to find full texts of these references:

"Hansen NCG, Skriver A, Brorsen-Riis L, et al. Orally administered
N-acetylcysteine may improve general well-being in patients with mild
chronic bronchitis. Respir Med. 1994;88:531?535."
Here?s an abstract from the National Library of Medicine:

"Riise GC, Larsson S, Larsson P, et al. The intrabronchial microbial
flora in chronic bronchitis patients: a target for N-acetylcysteine
therapy? Eur Respir J. 1994;7:94?101."
You can see Abstract at

Some other relevant studies:

?N-acetylcysteine reduces the exacerbation rate in patients with
moderate to severe COPD.? (Published: Respiration. 1999
Nov-Dec;66(6):495-500.)  See Abstract:

You can find Respiration, Volume 6, 1999, at Karger Publishers:

The Abstract is here:

?Conclusions: These data confirm results of previous studies which
reported a reduction in the number of exacerbations in patients having
moderate to severe COPD treated with the antioxidant NAC. Further, the
once-daily formulation is well tolerated and is likely to improve
patient compliance with the prescribed regimen.?

At the bottom of that page see links for ordering the full text of the
article/study, which costs $25:

I couldn?t find any information regarding this reference at Aurora
Health: ?Grandjean EM, Berthet P, Ruffmann R, et al. Efficacy of oral
long-term N-acetylcysteine in chronic bronchopulmonary disease: a
meta-analysis of published double-blind, placebo-controlled clinical
trials. Clin Ther. 2000;22:209?221.? But perhaps you can find that
issue of Clinical Therapy at a library.

Search Strings:

N-acetylcysteine +COPD
N-Acetylcysteine AND COPD AND study

I hope my research is of help to you. If you require clarification, or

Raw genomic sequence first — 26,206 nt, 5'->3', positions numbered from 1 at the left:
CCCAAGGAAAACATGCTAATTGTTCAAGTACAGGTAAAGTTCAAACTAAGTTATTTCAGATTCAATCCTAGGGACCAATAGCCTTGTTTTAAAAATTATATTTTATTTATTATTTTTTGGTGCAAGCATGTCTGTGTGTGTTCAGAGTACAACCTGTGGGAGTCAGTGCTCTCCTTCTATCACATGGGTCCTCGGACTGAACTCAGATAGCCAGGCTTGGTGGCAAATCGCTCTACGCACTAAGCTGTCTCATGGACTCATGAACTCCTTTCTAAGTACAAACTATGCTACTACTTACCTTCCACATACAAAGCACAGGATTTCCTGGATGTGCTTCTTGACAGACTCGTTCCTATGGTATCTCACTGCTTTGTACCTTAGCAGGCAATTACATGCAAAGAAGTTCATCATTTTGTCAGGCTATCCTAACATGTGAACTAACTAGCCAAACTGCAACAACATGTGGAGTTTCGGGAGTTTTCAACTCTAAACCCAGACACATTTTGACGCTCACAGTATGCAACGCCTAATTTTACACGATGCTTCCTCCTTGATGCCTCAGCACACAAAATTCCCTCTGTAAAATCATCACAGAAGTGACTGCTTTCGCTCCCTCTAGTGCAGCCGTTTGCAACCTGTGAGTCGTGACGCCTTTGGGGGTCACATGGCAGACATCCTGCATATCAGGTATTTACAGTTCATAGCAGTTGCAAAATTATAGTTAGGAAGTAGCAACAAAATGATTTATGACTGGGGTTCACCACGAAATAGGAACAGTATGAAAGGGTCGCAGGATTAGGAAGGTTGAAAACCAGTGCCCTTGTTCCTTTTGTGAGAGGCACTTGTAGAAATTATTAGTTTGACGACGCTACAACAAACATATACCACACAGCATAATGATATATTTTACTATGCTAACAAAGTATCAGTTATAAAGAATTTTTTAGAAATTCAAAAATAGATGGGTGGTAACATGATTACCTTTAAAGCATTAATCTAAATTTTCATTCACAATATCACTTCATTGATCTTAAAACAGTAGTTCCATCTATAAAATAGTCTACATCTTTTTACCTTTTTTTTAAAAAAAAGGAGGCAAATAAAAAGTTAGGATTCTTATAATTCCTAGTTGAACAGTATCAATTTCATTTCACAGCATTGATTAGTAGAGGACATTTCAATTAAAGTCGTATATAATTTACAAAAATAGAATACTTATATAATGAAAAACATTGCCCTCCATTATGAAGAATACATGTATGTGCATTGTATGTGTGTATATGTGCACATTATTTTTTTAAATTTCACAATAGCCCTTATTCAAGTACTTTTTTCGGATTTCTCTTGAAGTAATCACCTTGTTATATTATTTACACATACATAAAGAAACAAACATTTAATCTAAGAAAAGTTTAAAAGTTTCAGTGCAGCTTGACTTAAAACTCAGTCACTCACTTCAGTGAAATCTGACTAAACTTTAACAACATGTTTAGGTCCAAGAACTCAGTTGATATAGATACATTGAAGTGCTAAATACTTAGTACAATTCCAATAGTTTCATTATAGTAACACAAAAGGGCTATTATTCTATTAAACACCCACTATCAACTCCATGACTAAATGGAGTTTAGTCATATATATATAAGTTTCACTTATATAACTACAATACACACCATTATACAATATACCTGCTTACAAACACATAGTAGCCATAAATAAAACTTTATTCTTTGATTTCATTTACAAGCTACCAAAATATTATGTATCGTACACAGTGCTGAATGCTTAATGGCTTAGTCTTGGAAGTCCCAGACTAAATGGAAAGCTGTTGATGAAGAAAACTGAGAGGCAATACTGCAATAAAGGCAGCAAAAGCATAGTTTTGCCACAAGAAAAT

assistance navigating any of the above links, please post a ?Request
For Clarification? prior to rating my answer.

Best Regards,
Google Answers Researcher

Clarification of Answer by nancylynn-ga on 22 Jan 2005 14:12 PST
It bugged me that I couldn?t find more information about that 2000
study that I cited at the end of my answer:

?Grandjean EM, Berthet P, Ruffmann R, et al. Efficacy of oral
long-term N-acetylcysteine in chronic bronchopulmonary disease: a
meta-analysis of published double-blind, placebo-controlled clinical
trials. Clin Ther. 2000;22:209?221.? (That study determined that
long-term use of NAC reduces acute exacerbations of chronic

Turns out the name of that journal is Clinical Therapeutics, not
Clinical Therapy! (No wonder I couldn't find it earlier.) Here?s the
journal?s homepage:

You can order a reprint of that article at this page:
However, the minimum order is 100 copies?!? I?m guessing you don?t need 100 copies.

So I did some more hunting around, and I found an Abstract for that
study at Ingenta Connect:

It turns out you can purchase the study via Science Direct:
(You may need to copy & paste the following URL, as it?s so long):,_Issue_2,_Pages_153-264_(February_2000)%23tagged%23Volume%23first%3D22%23Issue%23first%3D2%23Pages%23first%3D153%23last%3D264%23date%23(February_2000)%23&_auth=y&view=c&_acct=C000050221&_version=1&_urlVersion=0&_userid=10&md5=3000c78d3a133b72143cd22e232c7893

At the above URL, scroll down to article 4, you?ll see the title,
?Efficacy of Oral Long-Term N-Acetylcysteine in Chronic
Bronchopulmonary Disease: A Meta-Analysis of Published Double-Blind,
Placebo-Controlled Clinical Trials.?

Click on ?PDF (572 K)?  That will bring up a page where you can
register to purchase the article for $30.

I also found the proper site for "Riise GC, Larsson S, Larsson P, et
al. The intrabronchial microbial flora in chronic bronchitis patients:
a target for N-acetylcysteine therapy? Eur Respir J. 1994;7:94?101."
Here?s the Abstract:
To read the full article, go to the top of this page and click ?Full
Text? or ?Full Text PDF.?

You may also be interested in this 2004 ERJ article, ?Antioxidant
properties of N-acetylcysteine: their relevance in relation to chronic
obstructive pulmonary disease,? by P.N.R. Dekhuijzen. See Abstract:
To view the article (there is a $12 charge to for the full article),
go to the top right of the page and click ?Full Text.? Just scroll
down to "Pay per Article."